Despite the long haul flight from Singapore, via Johannesburg, Mugabe chaired a cabinet meeting that started soon after 10am.
He went to Singapore on 31st March on what was officially described as a visit related to his daughter’s education. But analysts believe he was continuing treatment for an undisclosed form of cancer.
SW Radio Africa is reliably informed Mugabe may have had an ‘episode’ at his home and was flown to Singapore as a matter of urgency. His decision to cancel two cabinet meetings, as well as a special ZANU PF politburo meeting, fueled speculation that he had encountered health problems.
During his absence there was also a flurry of claims that he had secretly agreed to a succession deal that would see him hand over power to Defence Minister Emmerson Mnangagwa, something the ZANU PF strongman denied.
Rumours have been rife after an online publication, The Zimbabwe Mail, claimed that Mugabe was battling for life in a Singapore hospital. Citing what it called a credible senior ZANU PF source, the publication went as far as reporting that the 88 year-old leader was on his ‘deathbed’ surrounded by his family.
However as it became clear that Mugabe was back in Harare, looking fit, the publication issued an apology and went as far as making changes to its editorial team.
The visit to Singapore was the tenth by Mugabe in the last eighteen months, costing tax payers about $3 million a trip. A significant break in tradition was that Mugabe did not address the state media on his return as he usually does.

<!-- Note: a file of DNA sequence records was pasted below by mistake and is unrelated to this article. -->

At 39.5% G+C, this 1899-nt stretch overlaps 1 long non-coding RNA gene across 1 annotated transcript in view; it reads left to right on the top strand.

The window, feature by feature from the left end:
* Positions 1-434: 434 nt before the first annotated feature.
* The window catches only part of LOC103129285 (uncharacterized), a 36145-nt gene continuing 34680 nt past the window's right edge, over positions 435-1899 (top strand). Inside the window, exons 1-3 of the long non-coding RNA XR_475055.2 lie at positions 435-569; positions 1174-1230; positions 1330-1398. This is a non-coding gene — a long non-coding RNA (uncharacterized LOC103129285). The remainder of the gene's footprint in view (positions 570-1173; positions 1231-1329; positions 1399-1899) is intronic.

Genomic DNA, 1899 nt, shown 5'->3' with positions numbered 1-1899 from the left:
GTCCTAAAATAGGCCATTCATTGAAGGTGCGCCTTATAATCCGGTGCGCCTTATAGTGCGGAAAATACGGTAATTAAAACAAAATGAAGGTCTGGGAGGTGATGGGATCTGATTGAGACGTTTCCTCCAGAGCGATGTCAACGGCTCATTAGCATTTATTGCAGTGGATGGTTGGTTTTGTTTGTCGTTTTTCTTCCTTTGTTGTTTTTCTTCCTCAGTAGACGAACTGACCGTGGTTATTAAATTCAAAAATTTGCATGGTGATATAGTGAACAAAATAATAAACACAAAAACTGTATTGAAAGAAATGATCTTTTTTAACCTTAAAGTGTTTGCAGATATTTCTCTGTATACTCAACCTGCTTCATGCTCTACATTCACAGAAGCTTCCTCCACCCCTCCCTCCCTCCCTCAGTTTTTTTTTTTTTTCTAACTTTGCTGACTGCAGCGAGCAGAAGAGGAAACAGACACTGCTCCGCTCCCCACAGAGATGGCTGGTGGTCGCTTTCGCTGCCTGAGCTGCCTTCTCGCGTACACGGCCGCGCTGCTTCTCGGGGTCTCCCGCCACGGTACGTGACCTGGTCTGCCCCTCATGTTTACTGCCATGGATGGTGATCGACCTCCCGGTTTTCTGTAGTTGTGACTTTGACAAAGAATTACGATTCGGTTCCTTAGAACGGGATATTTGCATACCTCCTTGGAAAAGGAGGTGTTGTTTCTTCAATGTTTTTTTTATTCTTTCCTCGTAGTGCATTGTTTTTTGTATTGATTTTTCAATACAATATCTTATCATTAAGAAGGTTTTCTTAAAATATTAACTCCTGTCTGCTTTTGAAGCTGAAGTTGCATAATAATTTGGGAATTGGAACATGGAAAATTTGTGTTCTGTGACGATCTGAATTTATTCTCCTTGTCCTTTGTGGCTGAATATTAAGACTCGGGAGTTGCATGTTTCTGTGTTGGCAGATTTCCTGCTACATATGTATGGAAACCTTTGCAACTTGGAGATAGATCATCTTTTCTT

‘The state radio bulletins were reporting that Mugabe was apparently running when he got off the plane, but it’s clear from pictures and TV footage that he was being aided to walk to his car.
‘From the plane the first lady, Grace, held his hand firmly and helped him negotiate the stairs. Once on the tarmac Vice-President Mujuru helped him walk to his car and the only time he walked unaided was when he greeted the service chiefs, which was a mere three metres from his presidential limousine,’ our correspondent Simon Muchemwa said.
Meanwhile Information Minister Webster Shamu on Wednesday summoned editors from private newspapers to complain about reports on Mugabe’s reported health woes.
The Chegutu West ZANU PF MP and party commissar ordered scribes from NewsDay and the Daily News to his office on Wednesday morning and gave them a dressing down, according to reports.
Why Shamu targeted the independent media is yet another example of how badly his ministry is fumbling its public relations,’ a PR expert said.
‘The silence has been deafening in itself. In today’s world, silence is perceived as arrogance. And the more the public was kept in the dark, the more frenzied the speculation,’ the expert who asked not to be identified said.
He said Shamu and ZANU PF spokesman George Charamba should take cue from former South African President Nelson Mandela’s media team.
‘In 1994, soon after Mandela’s inauguration, his office informed the world he was undergoing surgery to remove a cataract. When he received radiotherapy for prostate cancer in 2001, his office assured the nation that his life span is unlikely to be reduced.
‘As Mugabe is head of State, I think it is also is regrettable and inexplicable that his party insist that anything to do with his medical condition should be treated as private and confidential. This fosters rumour-mongering, like what has just happened,’ the expert added. SW Radio AfricaPost published in: News